Hackathons. Making the best program/application that you possibly can in a short span of time. Sounds like a perfect way to spend a day, doesn’t it? In all honesty, hackathons are quite fun, especially if you know what you’re doing, but even just to see the cool things that other people create. On Saturday, September 27th, was the first LexHack, a hackathon hosted at Lexington High School for programmers of all levels. Coincidentally, it was also my first hackathon experience.
Before heading into the event, I made a group with some friends of mine, called WWPOL, as going solo would be an unnecessarily hard challenge for my first time. We had already worked together on a project for the JS13k competition the previous month, called Earth Invader. (We placed 88th out of 129, but we’re still proud of the game itself) Once we figured out which of us were able to attend LexHack, we set out on thinking of an idea so that we wouldn’t enter unprepared.
We quickly settled on the idea of making a turn based, online, two player battleship game using Phaser.js and Socket.io, called RTShips. At first, it seemed like a great idea. We’d use Phaser to do all the rendering and dealing with sprites, which would free up our time to worry with the more important things like synchronization and game logic. And for synchronization, we’d be able to use Socket.io to deal with sending turn data to each player, so we’d really only have to spend time on the game itself. Or so we thought.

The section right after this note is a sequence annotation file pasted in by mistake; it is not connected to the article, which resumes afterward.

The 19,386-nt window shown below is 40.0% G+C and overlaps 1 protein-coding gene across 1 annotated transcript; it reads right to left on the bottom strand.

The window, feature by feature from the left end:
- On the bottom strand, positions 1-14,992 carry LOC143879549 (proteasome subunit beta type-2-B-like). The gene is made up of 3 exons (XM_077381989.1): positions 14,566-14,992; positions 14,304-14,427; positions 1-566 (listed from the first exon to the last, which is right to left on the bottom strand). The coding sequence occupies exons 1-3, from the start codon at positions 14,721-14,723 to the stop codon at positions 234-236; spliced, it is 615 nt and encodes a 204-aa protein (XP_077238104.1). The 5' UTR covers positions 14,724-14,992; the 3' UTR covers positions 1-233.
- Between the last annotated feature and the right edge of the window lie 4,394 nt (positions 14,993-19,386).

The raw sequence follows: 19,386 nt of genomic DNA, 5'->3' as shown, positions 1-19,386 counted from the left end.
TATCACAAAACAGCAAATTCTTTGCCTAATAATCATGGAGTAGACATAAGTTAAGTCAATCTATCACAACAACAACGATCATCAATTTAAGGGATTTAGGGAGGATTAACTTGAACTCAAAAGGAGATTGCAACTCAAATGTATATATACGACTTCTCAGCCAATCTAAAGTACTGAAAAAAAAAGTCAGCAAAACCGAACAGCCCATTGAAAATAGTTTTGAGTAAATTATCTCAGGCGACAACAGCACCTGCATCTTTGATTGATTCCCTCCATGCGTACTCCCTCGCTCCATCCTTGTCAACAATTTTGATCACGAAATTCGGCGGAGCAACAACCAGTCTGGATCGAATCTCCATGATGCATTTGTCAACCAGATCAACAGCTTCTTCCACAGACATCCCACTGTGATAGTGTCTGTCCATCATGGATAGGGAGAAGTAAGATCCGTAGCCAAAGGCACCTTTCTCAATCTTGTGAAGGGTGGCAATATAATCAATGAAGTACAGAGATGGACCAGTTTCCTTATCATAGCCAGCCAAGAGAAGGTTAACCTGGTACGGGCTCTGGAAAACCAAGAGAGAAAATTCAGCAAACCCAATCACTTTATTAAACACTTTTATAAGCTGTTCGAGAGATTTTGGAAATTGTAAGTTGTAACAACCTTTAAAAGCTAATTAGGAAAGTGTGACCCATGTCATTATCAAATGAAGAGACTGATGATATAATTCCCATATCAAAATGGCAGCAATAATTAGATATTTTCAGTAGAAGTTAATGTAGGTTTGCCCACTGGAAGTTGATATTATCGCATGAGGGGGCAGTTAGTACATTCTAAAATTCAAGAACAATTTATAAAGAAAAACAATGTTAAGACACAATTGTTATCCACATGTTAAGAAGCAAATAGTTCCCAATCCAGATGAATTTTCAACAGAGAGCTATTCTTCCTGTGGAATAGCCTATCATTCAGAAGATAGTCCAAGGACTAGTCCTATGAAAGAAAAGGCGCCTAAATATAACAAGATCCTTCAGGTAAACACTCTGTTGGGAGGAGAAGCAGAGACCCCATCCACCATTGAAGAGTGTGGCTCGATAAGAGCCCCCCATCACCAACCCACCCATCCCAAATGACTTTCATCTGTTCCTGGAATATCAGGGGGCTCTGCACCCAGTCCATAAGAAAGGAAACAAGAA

As the day drew nearer, we began thinking of more and more features that we could add that would make the game look more impressive, such as a fog of war style UI, inspired by the Civilization games, and a targetting overlay for battleships to use when firing. Although we eventually got around to dealing with implementation, we had done too much what, and not enough how. The night before, we made our final checks on the idea, and I drew up sprites, as textures were allowed to be made beforehand. (And they weren’t too bad, if I do say so myself) After that, all we could do was wait.
When I arrived at Lexington High School (with a fair bit of diffculty as my GPS led me to the back of the school for some odd reason), I was happily surprised at the turnout. It wasn’t too big a group, as that would mean too much competition, but it wasn’t so low to the point where it wouldn’t be fun. (The actual number was pretty close to 80) The only issue was that our group was originally five people, but about a week before two of them had to cancel, leaving us shorthanded. Othat than that note, nothing really interesting happened in the registration/preparation period, other than a member of my team bringing munchkins. Thanks Phil! At about 9:30 in the morning, the hacking began, and WWPOL furiously set to work.
Initially, RTShips was going pretty swell. We quickly got some sprites up on the screen, and within the hour we had implemented a large map that a player could scroll around. After a couple hours or so we had the ability to move sprites by clicking on them, then clicking on a tile for them to move to. But, at about 4-5 hours, the troubles began.